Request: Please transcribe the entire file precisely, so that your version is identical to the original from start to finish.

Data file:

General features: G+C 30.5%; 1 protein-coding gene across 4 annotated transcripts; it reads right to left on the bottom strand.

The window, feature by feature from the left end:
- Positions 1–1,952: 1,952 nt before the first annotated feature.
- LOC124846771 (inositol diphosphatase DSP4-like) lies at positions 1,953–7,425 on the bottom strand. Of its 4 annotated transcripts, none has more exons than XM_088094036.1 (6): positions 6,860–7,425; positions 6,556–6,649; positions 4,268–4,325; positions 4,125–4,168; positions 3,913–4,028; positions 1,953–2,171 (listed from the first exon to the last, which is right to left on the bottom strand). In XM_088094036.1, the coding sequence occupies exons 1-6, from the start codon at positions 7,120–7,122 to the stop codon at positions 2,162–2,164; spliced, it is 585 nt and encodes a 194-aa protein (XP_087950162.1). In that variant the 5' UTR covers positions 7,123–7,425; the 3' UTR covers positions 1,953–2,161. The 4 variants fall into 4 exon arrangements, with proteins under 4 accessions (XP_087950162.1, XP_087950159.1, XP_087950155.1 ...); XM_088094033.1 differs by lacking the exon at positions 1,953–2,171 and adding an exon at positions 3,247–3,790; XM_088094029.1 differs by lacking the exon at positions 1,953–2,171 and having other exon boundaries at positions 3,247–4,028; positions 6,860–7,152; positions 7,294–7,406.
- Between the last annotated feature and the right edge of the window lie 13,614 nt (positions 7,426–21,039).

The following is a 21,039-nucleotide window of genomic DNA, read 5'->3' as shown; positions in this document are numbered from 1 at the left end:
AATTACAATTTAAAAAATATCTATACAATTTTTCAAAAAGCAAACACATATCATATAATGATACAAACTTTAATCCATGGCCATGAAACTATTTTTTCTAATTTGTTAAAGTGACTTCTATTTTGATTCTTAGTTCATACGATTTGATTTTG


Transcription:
General features: G+C 30.5%; 1 protein-coding gene across 4 annotated transcripts; it reads right to left on the bottom strand.

The window, feature by feature from the left end:
- Positions 1–1,952: 1,952 nt before the first annotated feature.
- LOC124846771 (inositol diphosphatase DSP4-like) lies at positions 1,953–7,425 on the bottom strand. Of its 4 annotated transcripts, none has more exons than XM_088094036.1 (6): positions 6,860–7,425; positions 6,556–6,649; positions 4,268–4,325; positions 4,125–4,168; positions 3,913–4,028; positions 1,953–2,171 (listed from the first exon to the last, which is right to left on the bottom strand). In XM_088094036.1, the coding sequence occupies exons 1-6, from the start codon at positions 7,120–7,122 to the stop codon at positions 2,162–2,164; spliced, it is 585 nt and encodes a 194-aa protein (XP_087950162.1). In that variant the 5' UTR covers positions 7,123–7,425; the 3' UTR covers positions 1,953–2,161. The 4 variants fall into 4 exon arrangements, with proteins under 4 accessions (XP_087950162.1, XP_087950159.1, XP_087950155.1 ...); XM_088094033.1 differs by lacking the exon at positions 1,953–2,171 and adding an exon at positions 3,247–3,790; XM_088094029.1 differs by lacking the exon at positions 1,953–2,171 and having other exon boundaries at positions 3,247–4,028; positions 6,860–7,152; positions 7,294–7,406.
- Between the last annotated feature and the right edge of the window lie 13,614 nt (positions 7,426–21,039).

The following is a 21,039-nucleotide window of genomic DNA, read 5'->3' as shown; positions in this document are numbered from 1 at the left end:
AATTACAATTTAAAAAATATCTATACAATTTTTCAAAAAGCAAACACATATCATATAATGATACAAACTTTAATCCATGGCCATGAAACTATTTTTTCTAATTTGTTAAAGTGACTTCTATTTTGATTCTTAGTTCATACGATTTGATTTTG